Vermont schools use CRT to teach hate against whites
At least one Vermont School District (Essex-Westford, or EWSD) has instituted Critical Race Theory (CRT) "teaching" in its classrooms. Integral to the "race as sole issue" foundation of CRT is the dismissal of free speech and "equality" as tools of white supremacy and the advocacy of direct (reverse?) discrimination and even shaming as necessary tools to redress historic racism. As part of its curriculum, the ESWD has endorsed the poetry of a "Vermont poet and educator" (relocated from Los Angeles) named Rajnii Eddins. The raging racism of Eddins's poetry reflects the toxic vitriol of CRT.
Eddins appears to lack any educational qualifications. Like all of CRT, Rajnii had to be imported to dismantle and malign Vermont's cultural heritage — Vermont has few "native" poets "of color" to hold up as token urban spokesmen. (Perhaps a grass-chewing white Vermont yokel will one day transplant to New York City and become "Harlem's White Voice," and tell everyone how racist he is because he lives on unceded land thieved from the Lenape.)
Rajnii's CRT and poetry qualifications converge...in hate. His book, Their Names Are Mine, teaches white children in Vermont how horrible their nation, schools, police, government, parents, and skin color are.
Just like CRT, Rajnii Eddins's book is a call to racial hatred and retaliation against white people, including repeated incitement to violence. It lacks a word of hope, reconciliation, or forgiveness, instead seething with outraged revenge. Therapeutic as it may have been for Rajnii to poetically fantasize about hacking white families to death with a machete, it is perhaps less salutary for a generation of youths already bombarded with fears of guns, climate change, and COVID.
I've killed a white man
And a white woman
As innocent As they both may appear
You must know
They were both
In the back
Of my head
Picked up the rusty machete
Left in the fields of my mind
Picked it up like
Some sword in the stone myth
And chopped and chopped
Until nothing I saw was
(Their Names Are Mine, pp. 124–127)
Rajnii's hate-fueled invective encapsulates CRT tenets, equating "being white" in a "systemically racist" culture with white supremacy and echoing BLM's "white silence is violence" mantra. "White supremacy is silent on race until it's convenient," writes Rajnii (p.129). By this is meant that white people must assent to CRT — white voices opposing the race-based creed are denounced as white supremacists and targeted for persecution.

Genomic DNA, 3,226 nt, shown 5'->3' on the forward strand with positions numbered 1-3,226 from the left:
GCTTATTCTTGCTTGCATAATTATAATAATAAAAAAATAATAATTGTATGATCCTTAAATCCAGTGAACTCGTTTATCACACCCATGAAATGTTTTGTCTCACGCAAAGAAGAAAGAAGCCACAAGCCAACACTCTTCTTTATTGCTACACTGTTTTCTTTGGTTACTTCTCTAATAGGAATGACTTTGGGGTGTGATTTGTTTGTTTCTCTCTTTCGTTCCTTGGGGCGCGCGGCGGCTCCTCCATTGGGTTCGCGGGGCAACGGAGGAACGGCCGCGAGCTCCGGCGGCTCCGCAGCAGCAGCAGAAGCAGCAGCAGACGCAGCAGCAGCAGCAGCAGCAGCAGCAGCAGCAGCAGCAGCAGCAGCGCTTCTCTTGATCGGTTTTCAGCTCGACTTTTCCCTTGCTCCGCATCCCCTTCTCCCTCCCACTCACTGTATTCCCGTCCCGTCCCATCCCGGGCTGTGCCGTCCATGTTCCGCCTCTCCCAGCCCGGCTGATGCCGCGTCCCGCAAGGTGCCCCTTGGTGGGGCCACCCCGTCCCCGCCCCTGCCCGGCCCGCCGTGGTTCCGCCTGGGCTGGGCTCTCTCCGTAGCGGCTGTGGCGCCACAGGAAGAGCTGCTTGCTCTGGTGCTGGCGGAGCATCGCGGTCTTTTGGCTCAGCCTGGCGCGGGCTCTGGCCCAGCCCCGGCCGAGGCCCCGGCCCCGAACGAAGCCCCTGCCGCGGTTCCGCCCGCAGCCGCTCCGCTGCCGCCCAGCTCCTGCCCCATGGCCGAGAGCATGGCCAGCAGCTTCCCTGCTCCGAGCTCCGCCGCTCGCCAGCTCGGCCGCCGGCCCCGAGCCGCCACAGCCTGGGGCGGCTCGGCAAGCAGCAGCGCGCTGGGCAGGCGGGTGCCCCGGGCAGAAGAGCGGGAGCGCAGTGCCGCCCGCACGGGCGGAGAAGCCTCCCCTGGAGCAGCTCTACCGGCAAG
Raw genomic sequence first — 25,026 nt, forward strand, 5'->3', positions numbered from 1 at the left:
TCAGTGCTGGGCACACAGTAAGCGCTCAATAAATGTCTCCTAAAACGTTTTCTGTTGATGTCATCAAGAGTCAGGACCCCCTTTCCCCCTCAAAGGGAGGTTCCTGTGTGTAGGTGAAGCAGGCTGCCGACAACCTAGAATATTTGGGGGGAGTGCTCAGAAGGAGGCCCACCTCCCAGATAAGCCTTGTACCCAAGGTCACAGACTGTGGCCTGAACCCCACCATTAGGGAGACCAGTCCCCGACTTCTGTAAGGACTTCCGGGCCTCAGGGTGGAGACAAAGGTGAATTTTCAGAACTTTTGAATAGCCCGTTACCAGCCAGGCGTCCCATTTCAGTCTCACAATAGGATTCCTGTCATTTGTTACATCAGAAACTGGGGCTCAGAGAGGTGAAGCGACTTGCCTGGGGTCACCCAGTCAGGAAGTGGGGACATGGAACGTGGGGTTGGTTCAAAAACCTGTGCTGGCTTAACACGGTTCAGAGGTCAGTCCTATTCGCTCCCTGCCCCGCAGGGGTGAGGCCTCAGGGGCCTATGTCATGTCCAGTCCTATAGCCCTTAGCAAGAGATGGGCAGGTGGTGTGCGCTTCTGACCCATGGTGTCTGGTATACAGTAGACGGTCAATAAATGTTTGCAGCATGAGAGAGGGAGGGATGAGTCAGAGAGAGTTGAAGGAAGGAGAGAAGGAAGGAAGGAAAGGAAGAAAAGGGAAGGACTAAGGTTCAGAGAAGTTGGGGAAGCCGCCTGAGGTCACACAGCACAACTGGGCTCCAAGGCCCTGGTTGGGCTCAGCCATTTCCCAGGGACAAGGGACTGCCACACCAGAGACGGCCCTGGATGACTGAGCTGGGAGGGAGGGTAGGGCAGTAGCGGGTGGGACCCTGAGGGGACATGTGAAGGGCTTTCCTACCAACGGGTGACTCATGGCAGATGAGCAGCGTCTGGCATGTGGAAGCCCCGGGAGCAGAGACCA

Presumably, Vermont's school administrators never actually read Rajnii's hateful filth. Perhaps they relied on CRT-infatuated academics like Harvard's "poetry editor," Major Jackson, who exalts Mr. Eddins as writing
with extraordinary grace and a humbling consciousness that manifests light in all directions. His fiery poems ration out eternal wisdoms that call forth simply a substitution of love for hate and a spiritual reckoning so that we all can breathe[.]
To breathe the noxious L.A. poetry of Rajnii into Vermont public schools includes calling white people rattlesnakes (p. 89), anti-Semitism, and the new CRT definition of white supremacist as "being white":
...That due to the nature of racism
In and of itself
Being a system of racial subjugation
Against non-whites in every area of human relation…
Culminating in mass dispossession
And genocide of the indigenous natives
That founded this nation
Using this definition as a basis
If you got white skin and whatnot
Then you profit from the psycho-social construct
That's a pretty concise summary of CRT. In Vermont's new curriculum, CRT also separates students into different classrooms based on race while studying its bizarre race-baiting effects...on children. Vermont's schoolchildren are now canaries in the CRT coal mine, suffocating for lack of constitutional oxygen.
Image: Ted Eytan.
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